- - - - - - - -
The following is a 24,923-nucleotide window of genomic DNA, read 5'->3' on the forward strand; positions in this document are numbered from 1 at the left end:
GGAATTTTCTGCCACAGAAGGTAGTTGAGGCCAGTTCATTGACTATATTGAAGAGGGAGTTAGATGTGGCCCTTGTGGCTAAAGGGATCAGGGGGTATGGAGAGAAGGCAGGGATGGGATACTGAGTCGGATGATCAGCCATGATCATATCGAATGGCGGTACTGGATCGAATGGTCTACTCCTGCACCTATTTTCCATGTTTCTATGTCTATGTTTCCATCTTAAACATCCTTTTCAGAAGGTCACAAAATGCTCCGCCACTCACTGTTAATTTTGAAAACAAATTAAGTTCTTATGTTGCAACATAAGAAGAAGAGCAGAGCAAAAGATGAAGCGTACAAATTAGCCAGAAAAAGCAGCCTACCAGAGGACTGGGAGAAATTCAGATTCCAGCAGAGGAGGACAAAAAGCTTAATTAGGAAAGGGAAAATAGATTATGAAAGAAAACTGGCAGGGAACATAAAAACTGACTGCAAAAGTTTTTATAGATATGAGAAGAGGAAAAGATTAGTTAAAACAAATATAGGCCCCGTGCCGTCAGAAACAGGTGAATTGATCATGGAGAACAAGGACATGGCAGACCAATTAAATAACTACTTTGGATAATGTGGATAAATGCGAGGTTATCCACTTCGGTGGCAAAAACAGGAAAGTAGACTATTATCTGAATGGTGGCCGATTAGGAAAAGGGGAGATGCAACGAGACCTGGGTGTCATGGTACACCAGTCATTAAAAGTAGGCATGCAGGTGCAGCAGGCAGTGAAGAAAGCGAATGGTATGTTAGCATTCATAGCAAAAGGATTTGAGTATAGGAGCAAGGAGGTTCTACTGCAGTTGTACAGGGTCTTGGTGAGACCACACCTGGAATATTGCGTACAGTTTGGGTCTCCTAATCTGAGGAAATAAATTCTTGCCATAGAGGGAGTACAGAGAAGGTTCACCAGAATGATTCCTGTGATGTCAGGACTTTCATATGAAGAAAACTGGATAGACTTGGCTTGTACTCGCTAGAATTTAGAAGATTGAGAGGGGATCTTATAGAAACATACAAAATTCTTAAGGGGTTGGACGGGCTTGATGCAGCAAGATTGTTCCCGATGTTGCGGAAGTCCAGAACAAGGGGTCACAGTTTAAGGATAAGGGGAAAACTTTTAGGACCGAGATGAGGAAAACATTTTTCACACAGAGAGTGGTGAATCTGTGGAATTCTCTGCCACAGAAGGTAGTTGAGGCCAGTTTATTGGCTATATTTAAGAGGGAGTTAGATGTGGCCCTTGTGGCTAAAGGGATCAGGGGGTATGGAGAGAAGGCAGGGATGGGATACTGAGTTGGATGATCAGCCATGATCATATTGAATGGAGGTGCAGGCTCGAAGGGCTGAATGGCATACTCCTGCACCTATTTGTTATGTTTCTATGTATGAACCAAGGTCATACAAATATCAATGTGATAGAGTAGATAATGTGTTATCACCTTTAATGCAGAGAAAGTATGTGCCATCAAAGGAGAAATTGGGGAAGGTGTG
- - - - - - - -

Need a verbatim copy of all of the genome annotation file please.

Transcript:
The following is a 24,923-nucleotide window of genomic DNA, read 5'->3' on the forward strand; positions in this document are numbered from 1 at the left end:
GGAATTTTCTGCCACAGAAGGTAGTTGAGGCCAGTTCATTGACTATATTGAAGAGGGAGTTAGATGTGGCCCTTGTGGCTAAAGGGATCAGGGGGTATGGAGAGAAGGCAGGGATGGGATACTGAGTCGGATGATCAGCCATGATCATATCGAATGGCGGTACTGGATCGAATGGTCTACTCCTGCACCTATTTTCCATGTTTCTATGTCTATGTTTCCATCTTAAACATCCTTTTCAGAAGGTCACAAAATGCTCCGCCACTCACTGTTAATTTTGAAAACAAATTAAGTTCTTATGTTGCAACATAAGAAGAAGAGCAGAGCAAAAGATGAAGCGTACAAATTAGCCAGAAAAAGCAGCCTACCAGAGGACTGGGAGAAATTCAGATTCCAGCAGAGGAGGACAAAAAGCTTAATTAGGAAAGGGAAAATAGATTATGAAAGAAAACTGGCAGGGAACATAAAAACTGACTGCAAAAGTTTTTATAGATATGAGAAGAGGAAAAGATTAGTTAAAACAAATATAGGCCCCGTGCCGTCAGAAACAGGTGAATTGATCATGGAGAACAAGGACATGGCAGACCAATTAAATAACTACTTTGGATAATGTGGATAAATGCGAGGTTATCCACTTCGGTGGCAAAAACAGGAAAGTAGACTATTATCTGAATGGTGGCCGATTAGGAAAAGGGGAGATGCAACGAGACCTGGGTGTCATGGTACACCAGTCATTAAAAGTAGGCATGCAGGTGCAGCAGGCAGTGAAGAAAGCGAATGGTATGTTAGCATTCATAGCAAAAGGATTTGAGTATAGGAGCAAGGAGGTTCTACTGCAGTTGTACAGGGTCTTGGTGAGACCACACCTGGAATATTGCGTACAGTTTGGGTCTCCTAATCTGAGGAAATAAATTCTTGCCATAGAGGGAGTACAGAGAAGGTTCACCAGAATGATTCCTGTGATGTCAGGACTTTCATATGAAGAAAACTGGATAGACTTGGCTTGTACTCGCTAGAATTTAGAAGATTGAGAGGGGATCTTATAGAAACATACAAAATTCTTAAGGGGTTGGACGGGCTTGATGCAGCAAGATTGTTCCCGATGTTGCGGAAGTCCAGAACAAGGGGTCACAGTTTAAGGATAAGGGGAAAACTTTTAGGACCGAGATGAGGAAAACATTTTTCACACAGAGAGTGGTGAATCTGTGGAATTCTCTGCCACAGAAGGTAGTTGAGGCCAGTTTATTGGCTATATTTAAGAGGGAGTTAGATGTGGCCCTTGTGGCTAAAGGGATCAGGGGGTATGGAGAGAAGGCAGGGATGGGATACTGAGTTGGATGATCAGCCATGATCATATTGAATGGAGGTGCAGGCTCGAAGGGCTGAATGGCATACTCCTGCACCTATTTGTTATGTTTCTATGTATGAACCAAGGTCATACAAATATCAATGTGATAGAGTAGATAATGTGTTATCACCTTTAATGCAGAGAAAGTATGTGCCATCAAAGGAGAAATTGGGGAAGGTGTG